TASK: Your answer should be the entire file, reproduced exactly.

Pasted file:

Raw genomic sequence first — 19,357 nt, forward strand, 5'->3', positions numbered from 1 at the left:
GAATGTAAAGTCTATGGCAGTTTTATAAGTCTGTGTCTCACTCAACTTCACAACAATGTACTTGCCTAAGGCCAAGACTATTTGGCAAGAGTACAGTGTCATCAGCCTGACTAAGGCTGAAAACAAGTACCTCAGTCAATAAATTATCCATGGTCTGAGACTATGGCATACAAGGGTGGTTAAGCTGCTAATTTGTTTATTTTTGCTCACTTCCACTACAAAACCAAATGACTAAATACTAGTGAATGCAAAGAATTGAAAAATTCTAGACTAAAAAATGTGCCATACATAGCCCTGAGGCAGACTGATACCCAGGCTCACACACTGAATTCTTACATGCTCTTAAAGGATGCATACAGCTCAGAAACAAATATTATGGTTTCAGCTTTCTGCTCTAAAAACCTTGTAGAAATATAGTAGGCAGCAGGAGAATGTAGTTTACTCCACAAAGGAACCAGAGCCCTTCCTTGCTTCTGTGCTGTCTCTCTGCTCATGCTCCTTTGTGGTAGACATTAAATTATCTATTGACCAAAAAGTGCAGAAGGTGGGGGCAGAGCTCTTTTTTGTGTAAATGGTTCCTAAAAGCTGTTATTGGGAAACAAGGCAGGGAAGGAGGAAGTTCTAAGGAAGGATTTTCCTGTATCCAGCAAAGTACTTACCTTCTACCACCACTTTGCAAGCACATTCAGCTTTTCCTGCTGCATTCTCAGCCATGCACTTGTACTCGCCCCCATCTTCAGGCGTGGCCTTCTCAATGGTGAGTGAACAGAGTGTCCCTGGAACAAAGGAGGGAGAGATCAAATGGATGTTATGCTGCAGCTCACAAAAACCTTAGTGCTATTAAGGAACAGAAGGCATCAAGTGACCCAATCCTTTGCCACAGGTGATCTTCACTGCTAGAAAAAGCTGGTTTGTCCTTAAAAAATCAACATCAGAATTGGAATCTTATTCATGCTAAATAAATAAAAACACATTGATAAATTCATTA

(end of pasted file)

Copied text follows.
Raw genomic sequence first — 19,357 nt, forward strand, 5'->3', positions numbered from 1 at the left:
GAATGTAAAGTCTATGGCAGTTTTATAAGTCTGTGTCTCACTCAACTTCACAACAATGTACTTGCCTAAGGCCAAGACTATTTGGCAAGAGTACAGTGTCATCAGCCTGACTAAGGCTGAAAACAAGTACCTCAGTCAATAAATTATCCATGGTCTGAGACTATGGCATACAAGGGTGGTTAAGCTGCTAATTTGTTTATTTTTGCTCACTTCCACTACAAAACCAAATGACTAAATACTAGTGAATGCAAAGAATTGAAAAATTCTAGACTAAAAAATGTGCCATACATAGCCCTGAGGCAGACTGATACCCAGGCTCACACACTGAATTCTTACATGCTCTTAAAGGATGCATACAGCTCAGAAACAAATATTATGGTTTCAGCTTTCTGCTCTAAAAACCTTGTAGAAATATAGTAGGCAGCAGGAGAATGTAGTTTACTCCACAAAGGAACCAGAGCCCTTCCTTGCTTCTGTGCTGTCTCTCTGCTCATGCTCCTTTGTGGTAGACATTAAATTATCTATTGACCAAAAAGTGCAGAAGGTGGGGGCAGAGCTCTTTTTTGTGTAAATGGTTCCTAAAAGCTGTTATTGGGAAACAAGGCAGGGAAGGAGGAAGTTCTAAGGAAGGATTTTCCTGTATCCAGCAAAGTACTTACCTTCTACCACCACTTTGCAAGCACATTCAGCTTTTCCTGCTGCATTCTCAGCCATGCACTTGTACTCGCCCCCATCTTCAGGCGTGGCCTTCTCAATGGTGAGTGAACAGAGTGTCCCTGGAACAAAGGAGGGAGAGATCAAATGGATGTTATGCTGCAGCTCACAAAAACCTTAGTGCTATTAAGGAACAGAAGGCATCAAGTGACCCAATCCTTTGCCACAGGTGATCTTCACTGCTAGAAAAAGCTGGTTTGTCCTTAAAAAATCAACATCAGAATTGGAATCTTATTCATGCTAAATAAATAAAAACACATTGATAAATTCATTA